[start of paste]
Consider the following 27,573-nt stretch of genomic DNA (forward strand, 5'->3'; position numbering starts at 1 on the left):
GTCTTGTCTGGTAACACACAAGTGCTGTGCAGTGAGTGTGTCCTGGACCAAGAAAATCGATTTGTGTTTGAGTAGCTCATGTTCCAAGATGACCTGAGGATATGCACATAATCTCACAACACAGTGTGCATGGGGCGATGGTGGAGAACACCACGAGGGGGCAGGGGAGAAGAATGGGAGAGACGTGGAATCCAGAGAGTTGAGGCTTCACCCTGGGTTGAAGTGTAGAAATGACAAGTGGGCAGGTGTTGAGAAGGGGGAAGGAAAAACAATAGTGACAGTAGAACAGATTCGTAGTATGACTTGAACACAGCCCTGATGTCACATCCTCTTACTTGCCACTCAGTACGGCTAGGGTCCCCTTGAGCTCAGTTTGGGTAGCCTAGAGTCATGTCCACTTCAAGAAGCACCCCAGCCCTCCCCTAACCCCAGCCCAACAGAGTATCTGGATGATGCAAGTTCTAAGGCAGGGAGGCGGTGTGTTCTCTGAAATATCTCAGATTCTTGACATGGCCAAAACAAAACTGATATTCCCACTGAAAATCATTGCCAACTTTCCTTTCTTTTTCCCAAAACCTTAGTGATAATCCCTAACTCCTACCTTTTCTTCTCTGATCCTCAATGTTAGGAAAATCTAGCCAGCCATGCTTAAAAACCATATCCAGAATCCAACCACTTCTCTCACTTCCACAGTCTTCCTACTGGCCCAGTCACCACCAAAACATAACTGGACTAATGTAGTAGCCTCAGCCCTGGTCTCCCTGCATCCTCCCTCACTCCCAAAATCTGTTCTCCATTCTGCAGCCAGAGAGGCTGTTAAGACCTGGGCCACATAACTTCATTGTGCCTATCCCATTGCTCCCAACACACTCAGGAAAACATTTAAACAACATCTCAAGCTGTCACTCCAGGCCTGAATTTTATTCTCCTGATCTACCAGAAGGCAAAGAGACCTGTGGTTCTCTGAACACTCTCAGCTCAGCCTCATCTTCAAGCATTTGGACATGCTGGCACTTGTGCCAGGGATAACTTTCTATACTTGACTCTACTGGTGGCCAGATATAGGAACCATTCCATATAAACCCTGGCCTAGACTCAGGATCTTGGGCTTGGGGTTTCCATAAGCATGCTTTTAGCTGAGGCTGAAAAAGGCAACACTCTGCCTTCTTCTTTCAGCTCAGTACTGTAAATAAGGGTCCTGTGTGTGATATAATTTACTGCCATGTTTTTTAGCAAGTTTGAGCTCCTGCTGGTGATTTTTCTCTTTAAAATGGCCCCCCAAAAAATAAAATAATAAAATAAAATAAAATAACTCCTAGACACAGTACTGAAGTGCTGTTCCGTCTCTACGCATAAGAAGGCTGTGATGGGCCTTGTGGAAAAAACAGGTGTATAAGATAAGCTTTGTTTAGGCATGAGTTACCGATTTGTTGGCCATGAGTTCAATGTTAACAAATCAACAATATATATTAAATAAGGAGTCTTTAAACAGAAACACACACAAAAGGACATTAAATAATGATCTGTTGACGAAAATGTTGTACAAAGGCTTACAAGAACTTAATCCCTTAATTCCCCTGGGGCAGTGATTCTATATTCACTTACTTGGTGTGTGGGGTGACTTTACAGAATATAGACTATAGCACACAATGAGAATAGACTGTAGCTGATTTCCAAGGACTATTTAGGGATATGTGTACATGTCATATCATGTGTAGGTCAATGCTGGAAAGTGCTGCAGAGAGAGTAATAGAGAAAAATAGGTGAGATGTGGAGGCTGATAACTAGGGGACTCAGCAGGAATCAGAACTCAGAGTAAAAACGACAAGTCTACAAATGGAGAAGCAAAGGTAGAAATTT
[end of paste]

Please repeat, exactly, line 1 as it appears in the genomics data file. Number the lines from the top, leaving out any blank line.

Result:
Consider the following 27,573-nt stretch of genomic DNA (forward strand, 5'->3'; position numbering starts at 1 on the left):